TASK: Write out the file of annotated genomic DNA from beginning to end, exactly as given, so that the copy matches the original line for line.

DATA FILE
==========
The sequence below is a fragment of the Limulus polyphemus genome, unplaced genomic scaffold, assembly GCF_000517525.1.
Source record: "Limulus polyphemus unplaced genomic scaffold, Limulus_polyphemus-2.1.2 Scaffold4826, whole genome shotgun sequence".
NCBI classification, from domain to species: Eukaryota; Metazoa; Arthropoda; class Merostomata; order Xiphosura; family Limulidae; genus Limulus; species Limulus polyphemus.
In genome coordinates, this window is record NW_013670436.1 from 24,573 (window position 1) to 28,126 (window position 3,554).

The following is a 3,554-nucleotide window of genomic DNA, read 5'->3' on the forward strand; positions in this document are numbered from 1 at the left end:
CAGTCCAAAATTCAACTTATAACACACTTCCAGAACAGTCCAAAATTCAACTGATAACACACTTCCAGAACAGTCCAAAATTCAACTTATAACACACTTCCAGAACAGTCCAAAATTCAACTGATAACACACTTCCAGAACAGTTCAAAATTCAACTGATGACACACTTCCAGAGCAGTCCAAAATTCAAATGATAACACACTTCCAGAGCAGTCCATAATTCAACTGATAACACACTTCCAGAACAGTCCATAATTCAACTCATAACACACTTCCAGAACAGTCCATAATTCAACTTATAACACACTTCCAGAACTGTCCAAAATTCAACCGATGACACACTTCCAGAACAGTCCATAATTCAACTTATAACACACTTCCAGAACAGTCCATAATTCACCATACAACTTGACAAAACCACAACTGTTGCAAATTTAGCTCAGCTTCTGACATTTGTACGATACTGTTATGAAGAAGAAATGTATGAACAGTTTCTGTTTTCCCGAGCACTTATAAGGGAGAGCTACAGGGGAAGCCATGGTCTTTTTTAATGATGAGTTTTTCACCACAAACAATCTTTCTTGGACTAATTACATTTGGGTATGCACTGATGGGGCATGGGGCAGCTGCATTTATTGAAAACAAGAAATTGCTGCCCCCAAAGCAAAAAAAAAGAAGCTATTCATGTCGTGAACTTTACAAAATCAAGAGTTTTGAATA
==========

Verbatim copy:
The sequence below is a fragment of the Limulus polyphemus genome, unplaced genomic scaffold, assembly GCF_000517525.1.
Source record: "Limulus polyphemus unplaced genomic scaffold, Limulus_polyphemus-2.1.2 Scaffold4826, whole genome shotgun sequence".
NCBI classification, from domain to species: Eukaryota; Metazoa; Arthropoda; class Merostomata; order Xiphosura; family Limulidae; genus Limulus; species Limulus polyphemus.
In genome coordinates, this window is record NW_013670436.1 from 24,573 (window position 1) to 28,126 (window position 3,554).

The following is a 3,554-nucleotide window of genomic DNA, read 5'->3' on the forward strand; positions in this document are numbered from 1 at the left end:
CAGTCCAAAATTCAACTTATAACACACTTCCAGAACAGTCCAAAATTCAACTGATAACACACTTCCAGAACAGTCCAAAATTCAACTTATAACACACTTCCAGAACAGTCCAAAATTCAACTGATAACACACTTCCAGAACAGTTCAAAATTCAACTGATGACACACTTCCAGAGCAGTCCAAAATTCAAATGATAACACACTTCCAGAGCAGTCCATAATTCAACTGATAACACACTTCCAGAACAGTCCATAATTCAACTCATAACACACTTCCAGAACAGTCCATAATTCAACTTATAACACACTTCCAGAACTGTCCAAAATTCAACCGATGACACACTTCCAGAACAGTCCATAATTCAACTTATAACACACTTCCAGAACAGTCCATAATTCACCATACAACTTGACAAAACCACAACTGTTGCAAATTTAGCTCAGCTTCTGACATTTGTACGATACTGTTATGAAGAAGAAATGTATGAACAGTTTCTGTTTTCCCGAGCACTTATAAGGGAGAGCTACAGGGGAAGCCATGGTCTTTTTTAATGATGAGTTTTTCACCACAAACAATCTTTCTTGGACTAATTACATTTGGGTATGCACTGATGGGGCATGGGGCAGCTGCATTTATTGAAAACAAGAAATTGCTGCCCCCAAAGCAAAAAAAAAGAAGCTATTCATGTCGTGAACTTTACAAAATCAAGAGTTTTGAATA